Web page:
News Video | Policy | GPs | Hospitals | Medical | Mental Health | Welfare | Search


Steps to Better Protect Patients

Steps to Better Protect Patients

New research shows that patients still forget critical details about their proposed operation, shortly after their consultation with their surgeon and that improved communication needs to happen to ensure that patients are better informed.

The research also indicated that providing patients with a booklet of information about their operation would not necessarily guarantee that a patient retained the information.

A paper “Informed Consent – Patients Listen and Read – But What Information do they retain” will be presented today by Dr Perry Turner at the Annual Scientific Meeting of the Royal Australasian College of Surgeons.

The scientific gathering attracts up to 1500 medical specialists from around the world and is being held over four days between Tuesday 6 May and Friday 9 May, 2003.

“We found that despite patients receiving and understanding verbal and written information about their operation, from their surgeon in an outpatient appointment, that it was very easily and quickly forgotten,” said Dr Perry Turner Advanced Orthopaedic Registrar at Taranaki Base Hospital.

“Many doctors make the assumption that providing a pamphlet is enough to ensure that a patient has understood details like retention of post-operative recovery time frames and possible operative complications.

“However, it is not only a lot of information to remember but it is often the case there is as much as an 18 month gap between an initial consultation with a surgeon and when the patient actually has the operation. This can lead patients to mistake the fact they haven’t been told important information about their surgery.

“One way to ensure that patients are better informed is having a pre-operative consultation two weeks prior to when the operation is scheduled, to again go over the operation details and answer any questions. This has become increasingly more common in the last four years. Good communication builds rapport and also reinforces the doctor-patient relationship, minimising dissatisfaction with the operation or any complications that may occur.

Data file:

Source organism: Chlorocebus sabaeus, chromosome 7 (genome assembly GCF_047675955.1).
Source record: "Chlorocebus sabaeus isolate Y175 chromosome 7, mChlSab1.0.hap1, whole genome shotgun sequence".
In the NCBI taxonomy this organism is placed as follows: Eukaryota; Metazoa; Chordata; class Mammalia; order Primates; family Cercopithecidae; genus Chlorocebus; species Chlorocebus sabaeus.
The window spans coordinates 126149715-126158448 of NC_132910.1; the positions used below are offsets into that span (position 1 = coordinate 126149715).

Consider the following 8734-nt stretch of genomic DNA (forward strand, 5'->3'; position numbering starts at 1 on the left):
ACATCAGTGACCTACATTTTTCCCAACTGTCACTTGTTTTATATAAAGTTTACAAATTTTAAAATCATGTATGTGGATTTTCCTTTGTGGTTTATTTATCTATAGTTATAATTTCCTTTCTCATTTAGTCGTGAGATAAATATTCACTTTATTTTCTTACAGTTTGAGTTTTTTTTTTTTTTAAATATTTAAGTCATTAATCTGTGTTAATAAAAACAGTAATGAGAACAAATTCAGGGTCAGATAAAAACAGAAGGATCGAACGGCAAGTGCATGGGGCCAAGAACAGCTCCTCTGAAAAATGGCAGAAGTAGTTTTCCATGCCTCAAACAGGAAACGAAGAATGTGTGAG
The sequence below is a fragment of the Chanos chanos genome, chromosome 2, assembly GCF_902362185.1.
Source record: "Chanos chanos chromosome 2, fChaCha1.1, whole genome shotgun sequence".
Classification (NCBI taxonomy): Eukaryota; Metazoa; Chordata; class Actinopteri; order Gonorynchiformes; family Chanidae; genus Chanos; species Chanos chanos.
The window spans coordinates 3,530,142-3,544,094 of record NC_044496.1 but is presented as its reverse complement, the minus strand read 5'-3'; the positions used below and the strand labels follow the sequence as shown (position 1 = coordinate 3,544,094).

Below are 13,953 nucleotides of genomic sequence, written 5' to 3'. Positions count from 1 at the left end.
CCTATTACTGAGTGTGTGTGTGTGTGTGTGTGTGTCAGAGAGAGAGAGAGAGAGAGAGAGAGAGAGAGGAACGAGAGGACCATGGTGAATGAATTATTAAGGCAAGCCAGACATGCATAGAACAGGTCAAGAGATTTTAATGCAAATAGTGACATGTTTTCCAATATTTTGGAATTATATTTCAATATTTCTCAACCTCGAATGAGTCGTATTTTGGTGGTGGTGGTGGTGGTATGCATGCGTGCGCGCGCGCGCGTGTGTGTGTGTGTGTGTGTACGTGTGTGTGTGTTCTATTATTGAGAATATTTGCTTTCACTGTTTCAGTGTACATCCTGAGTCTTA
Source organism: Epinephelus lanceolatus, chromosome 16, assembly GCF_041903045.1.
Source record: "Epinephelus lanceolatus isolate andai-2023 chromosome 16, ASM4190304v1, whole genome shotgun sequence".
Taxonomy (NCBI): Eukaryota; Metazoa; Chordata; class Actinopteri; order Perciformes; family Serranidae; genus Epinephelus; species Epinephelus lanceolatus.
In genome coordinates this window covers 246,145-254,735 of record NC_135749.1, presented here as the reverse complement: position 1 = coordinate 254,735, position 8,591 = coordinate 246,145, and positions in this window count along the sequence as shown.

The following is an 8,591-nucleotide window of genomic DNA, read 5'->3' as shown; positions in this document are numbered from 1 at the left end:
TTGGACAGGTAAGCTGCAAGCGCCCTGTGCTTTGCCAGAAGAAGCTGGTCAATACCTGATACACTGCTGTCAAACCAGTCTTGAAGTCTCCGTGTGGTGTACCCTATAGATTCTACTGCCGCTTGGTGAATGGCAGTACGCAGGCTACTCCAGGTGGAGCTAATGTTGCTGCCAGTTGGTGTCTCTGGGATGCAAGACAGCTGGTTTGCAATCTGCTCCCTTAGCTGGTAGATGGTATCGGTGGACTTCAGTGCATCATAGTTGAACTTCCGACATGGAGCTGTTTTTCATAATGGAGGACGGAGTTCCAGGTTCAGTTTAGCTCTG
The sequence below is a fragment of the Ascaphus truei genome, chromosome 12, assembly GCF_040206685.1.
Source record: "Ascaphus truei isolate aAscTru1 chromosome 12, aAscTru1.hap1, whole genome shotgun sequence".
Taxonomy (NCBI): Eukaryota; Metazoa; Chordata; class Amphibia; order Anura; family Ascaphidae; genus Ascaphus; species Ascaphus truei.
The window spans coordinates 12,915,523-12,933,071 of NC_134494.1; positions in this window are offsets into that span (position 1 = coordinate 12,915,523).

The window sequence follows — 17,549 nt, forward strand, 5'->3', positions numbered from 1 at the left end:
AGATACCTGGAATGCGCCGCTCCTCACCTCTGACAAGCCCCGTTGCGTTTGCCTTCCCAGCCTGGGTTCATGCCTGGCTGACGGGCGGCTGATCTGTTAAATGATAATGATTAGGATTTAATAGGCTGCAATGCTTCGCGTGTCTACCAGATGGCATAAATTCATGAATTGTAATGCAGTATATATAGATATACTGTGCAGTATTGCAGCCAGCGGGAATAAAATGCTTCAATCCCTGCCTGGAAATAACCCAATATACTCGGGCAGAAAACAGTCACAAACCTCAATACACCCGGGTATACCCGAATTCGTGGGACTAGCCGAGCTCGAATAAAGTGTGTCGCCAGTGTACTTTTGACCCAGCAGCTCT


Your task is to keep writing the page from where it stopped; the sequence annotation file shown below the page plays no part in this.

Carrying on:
“It is also important in an increasingly medico-legal environment that doctors also protect themselves by effectively communicating,” he said.

For further information, interview details and photo opportunities contact: Catriona Robertson McMedia Marketing Ltd Tel: 06 308 8852 / 021 243 2058 Email:

© Scoop Media

Culture Headlines | Health Headlines | Education Headlines

Legendary Bassist David Friesen Plays Wellington’s Newest Jazz Venue

Friesen is touring New Zealand to promote his latest album Another Time, Another Place, recorded live at Auckland's Creative Jazz Club in 2015. More>>

Howard Davis Review: The Father - Descending Into The Depths of Dementia

Florian Zeller's dazzling drama The Father explores the effects of a deeply unsettling illness that affects 62,000 Kiwis, a number expected to grow to 102,000 by 2030. More>>

Howard Davis Review: Blade Runner Redivivus

When Ridley Scott's innovative, neo-noir, sci-fi flick Blade Runner was originally released in 1982, at a cost of over $45 million, it was a commercial bomb. More>>

14-21 October: New Zealand Improv Festival In Wellington

Imagined curses, Shibuya’s traffic, the apocalypse, and motherhood have little in common, but all these and more serve as inspiration for the eclectic improvised offerings coming to BATS Theatre this October for the annual New Zealand Improv Festival. More>>


Bird Of The Year Off To A Flying Start

The competition asks New Zealanders to vote for their favourite bird in the hopes of raising awareness of the threats they face. More>>

Scoop Review Of Books:
Jenny Abrahamson's John & Charles Enys: Castle Hill Runholders, 1864-1891

This volume will be of interest to a range of readers interested in the South Island high country, New Zealand’s natural environment, and the history of science. More>>